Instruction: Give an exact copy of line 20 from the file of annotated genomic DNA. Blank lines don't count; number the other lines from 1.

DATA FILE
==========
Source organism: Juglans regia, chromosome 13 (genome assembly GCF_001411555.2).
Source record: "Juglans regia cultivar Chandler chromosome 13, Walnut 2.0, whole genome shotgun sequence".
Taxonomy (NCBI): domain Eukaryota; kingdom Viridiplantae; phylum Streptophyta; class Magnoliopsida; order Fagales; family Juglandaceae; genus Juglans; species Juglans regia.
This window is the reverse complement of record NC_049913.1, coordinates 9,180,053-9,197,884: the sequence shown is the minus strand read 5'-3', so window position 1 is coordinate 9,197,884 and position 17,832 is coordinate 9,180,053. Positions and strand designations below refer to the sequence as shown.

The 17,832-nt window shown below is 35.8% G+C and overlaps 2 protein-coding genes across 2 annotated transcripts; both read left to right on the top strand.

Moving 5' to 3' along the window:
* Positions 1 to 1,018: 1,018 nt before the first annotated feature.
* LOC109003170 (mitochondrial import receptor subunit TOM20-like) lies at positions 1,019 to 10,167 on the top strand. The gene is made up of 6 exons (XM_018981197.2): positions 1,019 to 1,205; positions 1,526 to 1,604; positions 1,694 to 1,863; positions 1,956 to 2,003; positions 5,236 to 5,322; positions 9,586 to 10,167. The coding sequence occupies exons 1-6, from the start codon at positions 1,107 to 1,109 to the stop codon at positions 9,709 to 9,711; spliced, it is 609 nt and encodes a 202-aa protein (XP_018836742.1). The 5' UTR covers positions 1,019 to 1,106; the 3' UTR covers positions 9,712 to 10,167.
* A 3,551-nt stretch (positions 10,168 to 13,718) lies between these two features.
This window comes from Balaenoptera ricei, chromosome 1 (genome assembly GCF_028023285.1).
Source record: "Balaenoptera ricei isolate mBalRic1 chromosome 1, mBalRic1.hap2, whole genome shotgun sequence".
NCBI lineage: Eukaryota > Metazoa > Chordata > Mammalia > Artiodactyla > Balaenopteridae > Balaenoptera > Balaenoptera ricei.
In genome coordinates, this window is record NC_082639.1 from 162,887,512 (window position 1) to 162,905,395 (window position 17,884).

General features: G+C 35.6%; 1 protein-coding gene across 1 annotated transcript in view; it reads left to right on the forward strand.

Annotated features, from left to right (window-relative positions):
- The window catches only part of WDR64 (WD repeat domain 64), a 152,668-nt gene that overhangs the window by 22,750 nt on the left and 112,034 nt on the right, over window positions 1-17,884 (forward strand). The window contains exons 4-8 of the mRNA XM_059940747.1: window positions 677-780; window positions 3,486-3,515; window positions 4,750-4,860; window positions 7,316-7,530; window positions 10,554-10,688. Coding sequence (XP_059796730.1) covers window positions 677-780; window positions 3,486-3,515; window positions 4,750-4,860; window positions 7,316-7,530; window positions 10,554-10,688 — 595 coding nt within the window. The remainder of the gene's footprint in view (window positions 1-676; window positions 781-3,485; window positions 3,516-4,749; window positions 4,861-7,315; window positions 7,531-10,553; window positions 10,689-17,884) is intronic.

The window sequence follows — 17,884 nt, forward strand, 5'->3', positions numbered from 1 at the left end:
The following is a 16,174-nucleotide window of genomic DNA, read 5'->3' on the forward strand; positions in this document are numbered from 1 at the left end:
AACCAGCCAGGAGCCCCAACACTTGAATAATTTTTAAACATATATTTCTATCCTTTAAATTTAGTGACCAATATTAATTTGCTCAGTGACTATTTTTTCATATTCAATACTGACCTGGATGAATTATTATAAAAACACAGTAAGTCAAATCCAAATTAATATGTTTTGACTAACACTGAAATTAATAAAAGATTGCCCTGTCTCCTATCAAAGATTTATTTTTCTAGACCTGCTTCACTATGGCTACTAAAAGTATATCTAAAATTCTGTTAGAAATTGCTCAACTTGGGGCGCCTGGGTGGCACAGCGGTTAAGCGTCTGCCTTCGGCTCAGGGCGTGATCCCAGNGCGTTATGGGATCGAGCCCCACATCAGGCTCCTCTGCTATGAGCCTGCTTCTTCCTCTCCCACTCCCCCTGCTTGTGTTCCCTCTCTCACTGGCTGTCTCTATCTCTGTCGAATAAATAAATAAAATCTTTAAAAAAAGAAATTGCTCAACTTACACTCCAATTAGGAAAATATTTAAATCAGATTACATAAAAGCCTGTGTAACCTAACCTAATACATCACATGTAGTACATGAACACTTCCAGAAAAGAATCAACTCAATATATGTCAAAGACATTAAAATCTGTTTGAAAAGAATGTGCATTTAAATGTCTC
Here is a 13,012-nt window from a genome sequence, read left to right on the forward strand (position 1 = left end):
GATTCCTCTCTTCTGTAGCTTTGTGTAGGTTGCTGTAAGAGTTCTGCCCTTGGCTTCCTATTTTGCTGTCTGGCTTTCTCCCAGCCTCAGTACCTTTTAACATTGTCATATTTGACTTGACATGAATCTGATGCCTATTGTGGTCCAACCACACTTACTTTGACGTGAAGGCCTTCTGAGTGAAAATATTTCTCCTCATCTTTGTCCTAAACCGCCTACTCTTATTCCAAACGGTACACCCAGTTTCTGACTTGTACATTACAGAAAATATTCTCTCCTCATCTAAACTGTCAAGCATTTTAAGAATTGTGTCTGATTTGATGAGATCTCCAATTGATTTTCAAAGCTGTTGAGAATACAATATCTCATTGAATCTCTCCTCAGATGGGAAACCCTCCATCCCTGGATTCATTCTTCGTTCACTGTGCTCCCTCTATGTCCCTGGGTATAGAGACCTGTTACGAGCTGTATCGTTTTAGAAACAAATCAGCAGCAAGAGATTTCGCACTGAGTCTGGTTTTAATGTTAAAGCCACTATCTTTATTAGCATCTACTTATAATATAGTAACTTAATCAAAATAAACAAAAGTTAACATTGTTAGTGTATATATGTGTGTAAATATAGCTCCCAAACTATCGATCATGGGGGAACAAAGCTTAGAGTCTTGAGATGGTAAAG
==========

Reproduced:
Here is a 13,012-nt window from a genome sequence, read left to right on the forward strand (position 1 = left end):